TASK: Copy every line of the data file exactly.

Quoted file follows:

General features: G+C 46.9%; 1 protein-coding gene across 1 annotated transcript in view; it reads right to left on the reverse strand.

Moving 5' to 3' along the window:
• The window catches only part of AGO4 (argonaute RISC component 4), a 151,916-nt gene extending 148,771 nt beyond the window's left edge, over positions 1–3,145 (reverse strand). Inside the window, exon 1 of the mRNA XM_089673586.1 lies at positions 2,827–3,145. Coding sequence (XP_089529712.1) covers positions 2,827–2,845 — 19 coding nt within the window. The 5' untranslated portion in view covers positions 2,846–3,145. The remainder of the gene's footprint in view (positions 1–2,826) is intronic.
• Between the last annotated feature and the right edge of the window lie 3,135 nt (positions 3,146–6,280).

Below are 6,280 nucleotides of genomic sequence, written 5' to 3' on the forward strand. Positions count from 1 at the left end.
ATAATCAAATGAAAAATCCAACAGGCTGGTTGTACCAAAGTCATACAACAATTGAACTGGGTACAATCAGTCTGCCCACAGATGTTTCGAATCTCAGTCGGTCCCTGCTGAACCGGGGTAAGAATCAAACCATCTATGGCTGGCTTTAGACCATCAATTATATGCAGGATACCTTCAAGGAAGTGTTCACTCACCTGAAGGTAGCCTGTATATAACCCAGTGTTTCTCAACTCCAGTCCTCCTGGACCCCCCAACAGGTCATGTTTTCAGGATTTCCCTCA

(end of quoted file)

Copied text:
General features: G+C 46.9%; 1 protein-coding gene across 1 annotated transcript in view; it reads right to left on the reverse strand.

Moving 5' to 3' along the window:
• The window catches only part of AGO4 (argonaute RISC component 4), a 151,916-nt gene extending 148,771 nt beyond the window's left edge, over positions 1–3,145 (reverse strand). Inside the window, exon 1 of the mRNA XM_089673586.1 lies at positions 2,827–3,145. Coding sequence (XP_089529712.1) covers positions 2,827–2,845 — 19 coding nt within the window. The 5' untranslated portion in view covers positions 2,846–3,145. The remainder of the gene's footprint in view (positions 1–2,826) is intronic.
• Between the last annotated feature and the right edge of the window lie 3,135 nt (positions 3,146–6,280).

Below are 6,280 nucleotides of genomic sequence, written 5' to 3' on the forward strand. Positions count from 1 at the left end.
ATAATCAAATGAAAAATCCAACAGGCTGGTTGTACCAAAGTCATACAACAATTGAACTGGGTACAATCAGTCTGCCCACAGATGTTTCGAATCTCAGTCGGTCCCTGCTGAACCGGGGTAAGAATCAAACCATCTATGGCTGGCTTTAGACCATCAATTATATGCAGGATACCTTCAAGGAAGTGTTCACTCACCTGAAGGTAGCCTGTATATAACCCAGTGTTTCTCAACTCCAGTCCTCCTGGACCCCCCAACAGGTCATGTTTTCAGGATTTCCCTCA